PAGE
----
The COVID-19 pandemic made 2020 incredibly unpredictable for most countries- that includes Italy. With the virus now winding down due to an increase in the number of vaccination jabs and “business as usual” beginning to resume across the globe, we at Studio MG think it’s crucial for accountants or as we call them in Italy –Accountants to take a proactive approach in ensuring that our clients experience post-pandemic growth, whether they are individuals or firms.

The Italian government through its “Cure Italy”, “Liquidity”, “Relaunch” and “August” decree-laws, has implemented a series of fiscal measures, which are focused on supporting Italy’s economy through and post the pandemic.

The ‘Cure Italy’ Decree was introduced in March 2020 as a part of the initial measures by the government to support liquidity by implementing the ‘Covid-19’ wage supplement scheme, and a moratorium on loans/mortgage repayments. On the other hand, the ‘Liquidity’ Decree launched in April of the same year is a plan worth over € 750 billion to ensure that Italian businesses have access to more financing and the necessary liquidity that is needed during this difficult period.

The ‘August’ Decree and ‘Relaunch’ Decree were both introduced as a series of significant measures to support small businesses, providing immediate protection for enterprises as well as creating the basis for them to relaunch themselves as the pandemic settled down.

‘Relaunch’ Decree set aside over € 16 billion and continued along the same path of the ‘Liquidity’ Decree extending the wage supplement scheme and strengthening measures by focusing on liquidity. This in turn helped to take further action in terms of taxation and providing non-refundable grants, to strengthen capital base and achieve recapitalization.

Find below the most significant of measures from the above-mentioned decrees and if you would like to have a more detailed conversation on Italian tax laws and accountancy, contact us by clicking here. (

Payment of the 2019 IRAP (regional income tax) balance and the first advance IRAP payment for 2020 cancelled: The June regional income tax (IRAP) payment was cancelled for all businesses and self-employed workers with revenues or fees of up to € 250 million (excluding banks, insurance companies and public administrations and bodies), with approximately € 4 billion being set aside for this purpose only.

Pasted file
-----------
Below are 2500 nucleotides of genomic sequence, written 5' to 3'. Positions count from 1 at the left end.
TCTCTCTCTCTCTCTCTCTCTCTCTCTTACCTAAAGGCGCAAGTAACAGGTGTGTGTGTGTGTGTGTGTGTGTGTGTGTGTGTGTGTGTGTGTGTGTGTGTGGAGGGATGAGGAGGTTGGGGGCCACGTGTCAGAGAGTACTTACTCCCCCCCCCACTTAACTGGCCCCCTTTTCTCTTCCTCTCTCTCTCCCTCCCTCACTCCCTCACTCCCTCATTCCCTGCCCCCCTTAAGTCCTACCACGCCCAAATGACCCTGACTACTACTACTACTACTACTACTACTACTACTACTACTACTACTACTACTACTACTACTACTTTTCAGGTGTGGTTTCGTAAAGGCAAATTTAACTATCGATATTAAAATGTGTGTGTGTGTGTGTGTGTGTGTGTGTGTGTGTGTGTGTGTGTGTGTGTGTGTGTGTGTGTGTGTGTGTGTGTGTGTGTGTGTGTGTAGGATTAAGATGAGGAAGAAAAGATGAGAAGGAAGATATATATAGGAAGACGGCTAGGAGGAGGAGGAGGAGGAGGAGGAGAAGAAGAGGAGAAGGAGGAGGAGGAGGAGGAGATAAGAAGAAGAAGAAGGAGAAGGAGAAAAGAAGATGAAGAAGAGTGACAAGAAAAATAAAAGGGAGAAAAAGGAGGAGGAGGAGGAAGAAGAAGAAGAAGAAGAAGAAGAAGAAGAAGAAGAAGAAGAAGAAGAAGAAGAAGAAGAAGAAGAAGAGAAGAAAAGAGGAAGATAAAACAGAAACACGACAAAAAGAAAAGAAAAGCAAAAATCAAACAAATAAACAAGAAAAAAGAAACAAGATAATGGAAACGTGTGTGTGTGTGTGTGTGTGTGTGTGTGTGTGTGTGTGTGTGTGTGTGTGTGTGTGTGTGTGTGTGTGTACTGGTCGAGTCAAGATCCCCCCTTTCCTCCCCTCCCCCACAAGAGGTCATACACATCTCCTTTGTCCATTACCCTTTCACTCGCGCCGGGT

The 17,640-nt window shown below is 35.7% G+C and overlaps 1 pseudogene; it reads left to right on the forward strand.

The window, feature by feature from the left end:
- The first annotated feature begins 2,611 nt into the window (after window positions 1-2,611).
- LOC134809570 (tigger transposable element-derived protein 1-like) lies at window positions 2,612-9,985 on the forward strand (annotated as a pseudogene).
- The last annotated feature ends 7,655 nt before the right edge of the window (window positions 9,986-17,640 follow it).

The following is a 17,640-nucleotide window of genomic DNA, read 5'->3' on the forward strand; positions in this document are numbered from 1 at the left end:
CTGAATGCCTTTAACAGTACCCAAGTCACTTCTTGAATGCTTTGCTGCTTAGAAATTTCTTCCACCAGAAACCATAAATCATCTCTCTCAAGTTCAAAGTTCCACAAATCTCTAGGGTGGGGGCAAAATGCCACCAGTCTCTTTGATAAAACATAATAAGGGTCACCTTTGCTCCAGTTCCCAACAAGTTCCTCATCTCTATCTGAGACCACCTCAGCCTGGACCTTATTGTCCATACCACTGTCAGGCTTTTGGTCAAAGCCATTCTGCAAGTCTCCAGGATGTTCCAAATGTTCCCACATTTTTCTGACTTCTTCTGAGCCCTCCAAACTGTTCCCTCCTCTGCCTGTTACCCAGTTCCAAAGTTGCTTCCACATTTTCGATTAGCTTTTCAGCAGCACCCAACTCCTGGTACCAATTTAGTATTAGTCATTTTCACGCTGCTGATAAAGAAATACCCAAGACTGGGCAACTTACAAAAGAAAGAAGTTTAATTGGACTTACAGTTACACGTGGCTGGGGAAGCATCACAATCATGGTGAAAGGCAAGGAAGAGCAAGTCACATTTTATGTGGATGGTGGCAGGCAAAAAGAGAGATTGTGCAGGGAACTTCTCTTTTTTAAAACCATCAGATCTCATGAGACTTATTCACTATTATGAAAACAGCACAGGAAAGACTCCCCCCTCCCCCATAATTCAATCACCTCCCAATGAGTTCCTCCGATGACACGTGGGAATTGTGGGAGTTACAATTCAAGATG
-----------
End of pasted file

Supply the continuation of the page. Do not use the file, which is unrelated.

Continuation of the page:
A non-refundable grant was introduced: This is for those who run a business/are self-employed with a turnover of up to € 5 million and have recorded a 33% drop or more in their revenues in April 2020 compared with that of the previous year.

This grant is paid by the Italian Revenue Agency, applying a percentage to the difference between the turnover/remuneration amount in April 2020 and the turnover/remuneration amount in April 2019.

Tax credit for the adaptation of workplaces: Creative businesses or businesses carrying out artistic activities, public workplaces, associations, foundations and other private entities,( including third-sector organizations), are entitled to a 60% tax credit for any expenses incurred in 2020 for the work needed to ensure compliance with health requirements and the measures to contain the spread of the COVID-19 virus. This is paid up to a maximum of €80,000 per beneficiary.

Tax credit for Sanitization and PPE: Businesses are entitled to a 60% tax credit for expenses incurred in 2020 to sanitize surroundings and equipment, as well as to purchase personal protective equipment for workers and users. This tax credit can reach up to €60,000 per beneficiary.

€ 1.5 billion set aside to strengthen the capital of state-controlled companies: This is done through share capital increases or alternative forms of capitalization, with the aim to recover and further develop the country.

Cashless plan: Incentives for purchases made using electronic forms of payment, as part of a total of € 1.75 billion has been set aside for 2021 to reimburse part of the purchases made using cashless payment methods.

Help to pay rent: The government introduced a tax credit equal to 60% of monthly rent payments for non-residential properties for the months of March, April and May. This tax credit is for those with remuneration or revenues of up to € 5 million and who have recorded a 50% drop in turnover due to the Covid-19 pandemic. Hotels are entitled to this tax credit regardless of the turnover recorded in the previous tax period.

€ 64 million refinancing of the “new Sabatini”:New subsidiaries are granted to SMEs for investments in new machinery, plant and equipment, equal to the interest calculated on a 5-year loan.

€ 500 million refinancing of development contracts: This is done to support large-scale production investments and to implement national industrial policies.

€ 950 million in refinancing for the ‘Ipcei Fund’:To support companies that contribute to implementing important projects of European interest.

Are you curious to find out more about the other series of measures that have been introduced to support private investment and tourism, one of the sectors that have been worst hit by the Covid-19 emergency in Italy? Stay tuned for our next blog that covers this exact topic.


  1. 2021. Italy. [online] Available at: <> [Accessed 6 May 2021].
  2. Emergency, C., 2021. Support for businesses and the economy. [online] MEF. Available at: <> [Accessed 6 May 2021].